The geopolitics beyond the Skripal case
The recent poisoning of Sergei Skripal, an ex-Russian spy living in Salisbury, England, and his daughter and the consequences of this action – the deterioration of relations between Russia and the UK and other Western nations – remind us about the general geopolitical tension between East and West.
The UK government’s allegations that Russia was responsible for the poisoning, and the subsequent expulsions of Russian diplomats from the UK, the US and dozens of other countries, bring to our attention the turbulent relations between Russia and the West.
It is not the aim of this article to adjudicate which side is wrong and which is right on such a complex issue, but rather to focus on the deeper origins of the rivalry.
The tension in the relations between Russia and the West is deeply geopolitical, lying on the one hand in the timeless nature of the interstate relations between the UK and Russia and on the other hand in the confrontation between the West and Russia as it was shaped over the last 200 years.
Everyone can recall the anti-government demonstrations in Ukraine in February 2014 that led to the ousting of president Viktor Yanukovych, the clashes between pro-government forces and pro-Russian separatists, the Russian intervention and the subsequent annexation of Crimea by Russia in early 2014.
The history of tension between Russia and West
What does the historical record prove about the geopolitical antagonism between the UK and Russia? Do you remember the Crimean War?
It was a keen desire of Russia from the epoch of the czars to expand Russian influence southward by capturing and controlling the Dardanelles. The Ottoman Empire was viewed by Russian officials as the “sick man of Europe” and therefore Moscow coveted its territory. However, Russian ambitions were met with fierce opposition by the British, who viewed Turkish territorial integrity as a bastion against Russian expansion.
Russian actions were conceived as a threat to the British lines of communication with India. Further conflicting ambitions of the great powers in Near East led to the Crimean War of 1854 between Russia and the allied forces of Turkey, Britain and France. The war ended with the victory of the allies over Russia.
As mentioned above, over time geopolitics shaped the relations between Russia and the West. But what can the theory of international politics teach us about this?
Geopolitics and international politics
Great-power antagonism is inherent in the nature of international relations as major powers fear one another and do not trust one another’s intentions. The victory of the Allies – by now including Soviet Russia – over Nazi Germany led to the Cold War. Not surprisingly, interests changed after the war and therefore former allies became enemies.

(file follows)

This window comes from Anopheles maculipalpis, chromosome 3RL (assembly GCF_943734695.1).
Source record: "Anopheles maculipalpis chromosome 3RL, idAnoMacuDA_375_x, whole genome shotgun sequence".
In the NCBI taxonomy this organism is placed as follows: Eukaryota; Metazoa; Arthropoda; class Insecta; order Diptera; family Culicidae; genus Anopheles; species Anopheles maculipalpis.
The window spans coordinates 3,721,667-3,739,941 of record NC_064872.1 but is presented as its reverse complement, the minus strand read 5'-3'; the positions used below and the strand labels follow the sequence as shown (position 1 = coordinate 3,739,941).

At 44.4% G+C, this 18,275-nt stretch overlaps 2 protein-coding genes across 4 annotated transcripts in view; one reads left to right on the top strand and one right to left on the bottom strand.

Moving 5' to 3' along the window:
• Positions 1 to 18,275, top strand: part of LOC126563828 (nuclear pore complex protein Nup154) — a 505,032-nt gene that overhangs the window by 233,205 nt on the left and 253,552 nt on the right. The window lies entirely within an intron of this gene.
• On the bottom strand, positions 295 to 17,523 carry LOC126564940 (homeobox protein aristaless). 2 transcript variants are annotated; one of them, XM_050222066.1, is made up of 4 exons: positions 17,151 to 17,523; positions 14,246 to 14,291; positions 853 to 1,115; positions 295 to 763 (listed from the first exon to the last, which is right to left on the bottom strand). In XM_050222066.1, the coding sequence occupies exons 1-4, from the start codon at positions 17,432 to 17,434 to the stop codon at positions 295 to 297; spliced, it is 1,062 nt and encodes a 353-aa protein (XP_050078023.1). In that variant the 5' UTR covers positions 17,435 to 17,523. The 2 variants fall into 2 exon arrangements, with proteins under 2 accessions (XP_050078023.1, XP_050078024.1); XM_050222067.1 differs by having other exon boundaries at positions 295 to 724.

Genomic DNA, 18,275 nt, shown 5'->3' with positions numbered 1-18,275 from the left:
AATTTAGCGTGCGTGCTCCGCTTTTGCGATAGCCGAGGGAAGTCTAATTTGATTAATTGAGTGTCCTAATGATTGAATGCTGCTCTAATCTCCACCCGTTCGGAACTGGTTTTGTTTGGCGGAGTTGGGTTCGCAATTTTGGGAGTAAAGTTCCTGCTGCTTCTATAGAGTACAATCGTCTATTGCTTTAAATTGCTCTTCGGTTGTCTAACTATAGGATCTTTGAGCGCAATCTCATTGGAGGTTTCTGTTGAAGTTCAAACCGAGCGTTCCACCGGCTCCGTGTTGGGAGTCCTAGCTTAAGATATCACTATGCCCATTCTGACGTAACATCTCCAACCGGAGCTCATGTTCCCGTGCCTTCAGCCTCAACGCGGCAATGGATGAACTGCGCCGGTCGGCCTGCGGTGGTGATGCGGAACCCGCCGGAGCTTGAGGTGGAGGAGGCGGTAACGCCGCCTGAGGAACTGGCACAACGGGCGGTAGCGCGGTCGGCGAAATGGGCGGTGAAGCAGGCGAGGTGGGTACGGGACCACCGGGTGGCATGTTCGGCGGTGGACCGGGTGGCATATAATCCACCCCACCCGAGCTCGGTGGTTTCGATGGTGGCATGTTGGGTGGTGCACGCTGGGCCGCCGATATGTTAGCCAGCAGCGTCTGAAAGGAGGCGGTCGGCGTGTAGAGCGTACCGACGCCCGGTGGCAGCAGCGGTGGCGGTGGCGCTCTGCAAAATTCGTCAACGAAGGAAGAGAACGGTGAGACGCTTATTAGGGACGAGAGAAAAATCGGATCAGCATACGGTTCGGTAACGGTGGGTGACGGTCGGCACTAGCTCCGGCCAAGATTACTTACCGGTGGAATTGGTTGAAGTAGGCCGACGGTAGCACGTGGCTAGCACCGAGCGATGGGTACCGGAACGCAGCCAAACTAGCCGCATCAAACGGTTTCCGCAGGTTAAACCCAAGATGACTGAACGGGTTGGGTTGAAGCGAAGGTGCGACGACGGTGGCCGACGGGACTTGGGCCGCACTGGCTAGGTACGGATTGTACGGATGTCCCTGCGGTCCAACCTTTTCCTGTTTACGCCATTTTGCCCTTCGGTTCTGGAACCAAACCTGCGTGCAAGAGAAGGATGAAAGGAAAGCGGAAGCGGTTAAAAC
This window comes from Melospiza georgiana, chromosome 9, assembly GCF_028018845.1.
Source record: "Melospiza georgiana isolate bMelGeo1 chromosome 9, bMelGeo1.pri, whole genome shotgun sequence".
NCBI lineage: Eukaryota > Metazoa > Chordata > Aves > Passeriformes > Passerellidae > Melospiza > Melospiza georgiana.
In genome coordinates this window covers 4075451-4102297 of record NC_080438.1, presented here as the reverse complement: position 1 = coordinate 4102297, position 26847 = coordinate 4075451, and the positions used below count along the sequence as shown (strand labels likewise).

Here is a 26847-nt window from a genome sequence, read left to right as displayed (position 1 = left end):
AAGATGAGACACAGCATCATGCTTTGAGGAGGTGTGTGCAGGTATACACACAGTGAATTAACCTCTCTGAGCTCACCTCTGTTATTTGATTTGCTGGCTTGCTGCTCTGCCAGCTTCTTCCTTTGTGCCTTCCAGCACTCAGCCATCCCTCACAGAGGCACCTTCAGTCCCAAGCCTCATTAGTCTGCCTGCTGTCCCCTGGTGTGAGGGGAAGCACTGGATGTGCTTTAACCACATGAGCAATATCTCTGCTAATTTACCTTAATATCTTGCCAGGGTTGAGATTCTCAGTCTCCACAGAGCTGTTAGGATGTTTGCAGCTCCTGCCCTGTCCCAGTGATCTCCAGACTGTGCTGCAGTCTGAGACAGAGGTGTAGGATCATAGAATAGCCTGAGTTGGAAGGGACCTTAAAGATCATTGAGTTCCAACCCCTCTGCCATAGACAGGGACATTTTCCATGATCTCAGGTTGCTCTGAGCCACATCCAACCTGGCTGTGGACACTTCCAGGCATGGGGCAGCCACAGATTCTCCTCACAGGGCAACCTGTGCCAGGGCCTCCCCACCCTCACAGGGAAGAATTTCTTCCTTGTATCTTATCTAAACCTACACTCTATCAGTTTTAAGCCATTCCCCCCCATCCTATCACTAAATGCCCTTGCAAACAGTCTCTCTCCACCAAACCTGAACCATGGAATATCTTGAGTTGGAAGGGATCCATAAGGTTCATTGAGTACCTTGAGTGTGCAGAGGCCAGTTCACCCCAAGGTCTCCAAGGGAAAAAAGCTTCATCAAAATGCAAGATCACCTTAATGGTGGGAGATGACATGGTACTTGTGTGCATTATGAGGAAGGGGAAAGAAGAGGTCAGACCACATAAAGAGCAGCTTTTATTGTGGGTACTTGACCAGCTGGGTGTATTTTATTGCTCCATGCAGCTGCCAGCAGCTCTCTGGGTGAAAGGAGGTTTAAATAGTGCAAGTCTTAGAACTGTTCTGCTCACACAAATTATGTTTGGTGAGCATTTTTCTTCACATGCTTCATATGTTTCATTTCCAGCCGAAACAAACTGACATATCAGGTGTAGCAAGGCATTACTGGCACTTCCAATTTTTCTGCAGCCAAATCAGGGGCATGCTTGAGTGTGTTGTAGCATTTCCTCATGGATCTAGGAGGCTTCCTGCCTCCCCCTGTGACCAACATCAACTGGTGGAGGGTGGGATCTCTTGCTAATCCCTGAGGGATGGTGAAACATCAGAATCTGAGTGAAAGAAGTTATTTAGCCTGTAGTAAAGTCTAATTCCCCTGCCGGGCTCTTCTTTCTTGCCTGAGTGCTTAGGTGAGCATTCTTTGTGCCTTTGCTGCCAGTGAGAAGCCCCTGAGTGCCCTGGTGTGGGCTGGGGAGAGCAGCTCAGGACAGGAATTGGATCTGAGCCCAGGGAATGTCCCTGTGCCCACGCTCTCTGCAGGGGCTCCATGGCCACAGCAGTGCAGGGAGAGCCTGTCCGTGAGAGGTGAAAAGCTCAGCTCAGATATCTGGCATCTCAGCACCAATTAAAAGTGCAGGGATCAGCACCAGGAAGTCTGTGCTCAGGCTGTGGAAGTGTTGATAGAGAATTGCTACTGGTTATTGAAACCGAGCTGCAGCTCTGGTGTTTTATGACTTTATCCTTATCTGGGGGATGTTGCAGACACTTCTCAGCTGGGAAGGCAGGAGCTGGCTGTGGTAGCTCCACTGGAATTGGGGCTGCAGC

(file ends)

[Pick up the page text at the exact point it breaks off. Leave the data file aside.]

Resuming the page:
Turning our attention to current events, we must again underline that geopolitics shape the relations between Russia and the West. The crisis in Ukraine and the annexation of the Crimean Peninsula to Russia reflect this geopolitical reality.
In Russia’s view, the North Atlantic Treaty Organization’s enlargement eastward, including many countries of Eastern Europe, and the plans to integrate Ukraine in the alliance, was a major threat to its national security. The whole situation triggered the famous dictum of international politics, the so-called security dilemma: Great powers are sensitive to potential threats near their borders. Ukraine was a geopolitical bastion within the Russian sphere of influence, and Russia could not tolerate the West’s actions.
The scenario of establishing a Western base hostile to Russian interests in the Crimean Peninsula was a nightmare scenario that in its view should be avoided at all costs. The ensuing events are well known.
Αs is also well known, the UK and the US share many of the same values. However, during the Suez Crisis of 1956, US president Dwight Eisenhower disagreed with British actions and punished London for not consulting Washington by exerting economic and political influence on Britain. In the end, British prime minister Anthony Eden was forced to resign.
Despite that, after Suez British leaders understood that the UK was not a superpower any more and thus could not exert its influence on a worldwide scale. London was forced to adjust to the new geopolitical realities, namely US geopolitical supremacy. The so-called “special relationship” started to develop then.
From a geopolitical angle both countries acted as offshore balancers, since they shared the common interest of intercepting any local hegemon in Europe that could threaten American interests in the Western Hemisphere and British interests beyond the English Channel. The two World Wars fall into the aforementioned paradigm. The same logic applied during the Cold War when Russia and the US were trapped in a fierce power competition at various levels.
Cold War history left its scars on both camps. The Skripal case and the poisoning of Alexander Litvinenko in 2006 are closely associated with the Cold War legacy. Putting it differently, they are a by-product, not to say a reflection, of this.